Anita Malfatti

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Anita Malfatti was a renowned and widely celebrated Brazilian painter, designer, draftswoman and engraver. She is hailed and acclaimed as the first Brazilian artist to introduce European and American modernism in Brazil.

Anita Malfatti was born as Ana Catarina Malfatti on December 2, 1889 in Sao Paula to a family of immigrants. Her father, Samuel Malfatti, worked as a civil engineer while her mother, Elizabeth Malfatti, who was her greatest source of inspiration and her primary teacher, was a painter and designer, and an incredibly cultured, elegant and multi-lingual woman. It was Elizabeth who guided Anita through the basic steps of painting and design, and inspired her passion and talents by closely guiding her education and training. Tragically, as talented as Anita was her early training and education as a painter was made difficult by the congenital defect in her right arm, which had been operated three times but could not be made mobile. Hence, a right-handed Anita was forced to use her left arm for the rest of her life.

In 1910, Anita travelled to Berlin in hopes of joining the Royal Academy of fine arts, however, since the academic term had already begun she had to wait a year for getting her acceptance at the Academy. Meanwhile, she began taking private lessons at the Studio of renowned artist, Fritz Burger-Muhlfeld, and it was here that she encountered various innovative and passionate artists, and began experimenting in free painting. She also collaborated with Lovis Corinth and Bischoff-Culm in metal recording. In 1914, she decided to return to Brazil however, during her journey she stopped at Paris, and here she was overtaken by the delight and promise of Post-Impressionist paintings and she began frequenting the social circles of renowned and notable French Impressionists. She enrolled herself in the Academie Royale de Peinture et Sculpture to perfect her skill and polish her talents.

In 1915, Anita travelled to the US, where she continued her artistic educated at the Independence School of Art in New York, under the extremely beneficial tutelage of Homer Boss, who encouraged her freedom of expression and influenced her art to break free of all limitations. Some of her brilliant and widely acclaimed paintings from that time include The Yellow Man, The Woman’s Hair and The Japanese. Upon her return to Brazil, in December 1917, Malfatti organised a high-profile and highly controversial exhibition that showcased 53 of her works that included metal engravings, paintings, drawing and watercolors. The exhibition turned out to be extremely scandalous and caused quite a stir in the close-knit and conventional art community of Brazil, however, at the same time this exhibition marked the entry of Cubism, Expressionism, Surrealism, Futurism and other European artistic movements that led to revolutionizing arts in Brazil.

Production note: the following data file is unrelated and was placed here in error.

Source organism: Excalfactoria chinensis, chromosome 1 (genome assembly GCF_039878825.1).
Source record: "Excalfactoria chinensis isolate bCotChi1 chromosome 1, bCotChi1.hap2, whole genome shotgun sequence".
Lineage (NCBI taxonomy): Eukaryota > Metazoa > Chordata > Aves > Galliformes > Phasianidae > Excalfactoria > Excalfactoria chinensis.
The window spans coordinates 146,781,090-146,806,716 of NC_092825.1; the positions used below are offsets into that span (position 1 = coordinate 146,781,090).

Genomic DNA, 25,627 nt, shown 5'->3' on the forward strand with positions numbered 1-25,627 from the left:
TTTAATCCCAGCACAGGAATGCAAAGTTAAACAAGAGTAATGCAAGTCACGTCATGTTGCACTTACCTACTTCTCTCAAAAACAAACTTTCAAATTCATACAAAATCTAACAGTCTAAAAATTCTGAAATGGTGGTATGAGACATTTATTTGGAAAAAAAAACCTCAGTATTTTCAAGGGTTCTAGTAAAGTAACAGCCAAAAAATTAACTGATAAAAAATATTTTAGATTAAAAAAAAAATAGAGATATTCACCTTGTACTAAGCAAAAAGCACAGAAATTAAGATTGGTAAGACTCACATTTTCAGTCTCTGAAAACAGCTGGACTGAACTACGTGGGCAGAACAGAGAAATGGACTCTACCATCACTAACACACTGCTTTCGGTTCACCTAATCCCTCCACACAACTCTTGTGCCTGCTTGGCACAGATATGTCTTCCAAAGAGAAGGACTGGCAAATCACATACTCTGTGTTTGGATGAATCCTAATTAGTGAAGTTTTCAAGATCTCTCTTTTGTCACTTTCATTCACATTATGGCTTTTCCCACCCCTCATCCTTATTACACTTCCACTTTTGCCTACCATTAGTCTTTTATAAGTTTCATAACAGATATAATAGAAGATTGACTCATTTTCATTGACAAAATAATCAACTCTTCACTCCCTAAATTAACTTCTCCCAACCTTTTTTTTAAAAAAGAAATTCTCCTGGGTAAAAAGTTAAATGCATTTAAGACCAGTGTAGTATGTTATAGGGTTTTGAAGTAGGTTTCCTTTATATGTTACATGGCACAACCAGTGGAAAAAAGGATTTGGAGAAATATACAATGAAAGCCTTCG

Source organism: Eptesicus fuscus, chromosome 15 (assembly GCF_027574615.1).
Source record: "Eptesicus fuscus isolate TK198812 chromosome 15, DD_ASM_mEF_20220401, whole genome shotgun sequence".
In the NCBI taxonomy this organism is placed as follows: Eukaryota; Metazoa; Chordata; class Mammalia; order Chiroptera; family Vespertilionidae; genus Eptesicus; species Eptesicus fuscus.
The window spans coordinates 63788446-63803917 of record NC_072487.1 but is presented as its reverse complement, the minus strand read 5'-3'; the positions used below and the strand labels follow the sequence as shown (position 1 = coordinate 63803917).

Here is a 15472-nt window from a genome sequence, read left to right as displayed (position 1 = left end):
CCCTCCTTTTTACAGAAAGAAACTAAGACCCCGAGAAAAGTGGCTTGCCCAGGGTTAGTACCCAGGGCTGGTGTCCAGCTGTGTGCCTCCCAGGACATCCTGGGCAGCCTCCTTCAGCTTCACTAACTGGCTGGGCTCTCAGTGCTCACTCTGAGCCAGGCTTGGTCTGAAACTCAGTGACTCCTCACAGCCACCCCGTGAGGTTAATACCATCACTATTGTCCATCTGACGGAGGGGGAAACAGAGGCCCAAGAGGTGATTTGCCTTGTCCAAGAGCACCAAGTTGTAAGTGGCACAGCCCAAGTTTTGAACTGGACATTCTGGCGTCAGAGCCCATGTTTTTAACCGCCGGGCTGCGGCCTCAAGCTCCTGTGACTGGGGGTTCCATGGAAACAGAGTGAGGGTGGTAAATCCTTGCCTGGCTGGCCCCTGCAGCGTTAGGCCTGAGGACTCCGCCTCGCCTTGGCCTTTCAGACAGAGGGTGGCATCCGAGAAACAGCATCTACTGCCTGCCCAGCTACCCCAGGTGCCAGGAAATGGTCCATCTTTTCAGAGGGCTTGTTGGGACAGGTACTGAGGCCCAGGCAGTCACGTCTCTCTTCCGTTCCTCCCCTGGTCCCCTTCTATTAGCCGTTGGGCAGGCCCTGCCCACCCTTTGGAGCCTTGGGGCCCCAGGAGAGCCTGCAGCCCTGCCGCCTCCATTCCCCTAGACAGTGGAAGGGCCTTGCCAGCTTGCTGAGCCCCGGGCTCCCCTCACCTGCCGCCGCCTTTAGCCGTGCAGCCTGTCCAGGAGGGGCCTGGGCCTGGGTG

Malfatti’s work led to encourage and inspire other modernists in Brazil, and in 1922, she collaborated with Di Cavalcanti, Oswald de Andrade, Guilherme de Almeida, Ribeiro Couto, Brecheret, Mario de Andrade and John Graz among other notable names, to organize the week of modern art exhibited at the Municipal Theatre of São Paulo. The event encouraged eliminating all limitations and barriers to freedom of expression not only in visual arts, but also in dance, music, literature and architecture. In 1923, upon receiving a scholarship from the pensioned art of the State of São Paulo, Malfatti travelled to Paris and remained there for the next five years, taking several courses on designing.

In 1933, Malfatti was awarded the silver medal at the Salon Paulista de Bellas Artes, São Paulo. This was a period of immense commercial success and critical acclaim for Anita Malfatti, her work began attracting patrons and fans, and in 1949, the Museum of art of São Paulo organized an exhibition to showcase her work. In 1951 and 1963, she participated in the Benial de São Paulo. She was a part of the 1957 travelling exhibition of modern art which toured the cities of Rosario, Buenos Aires, Santiago and Lima. Her paintings are showcased in all the leading Brazilian museums including, de Arte de São Paulo, the Nation Museum of Fine Arts in Rio de Janeiro and the Museum of contemporary art at the University of São Paulo.

Anita Malfatti Paintings

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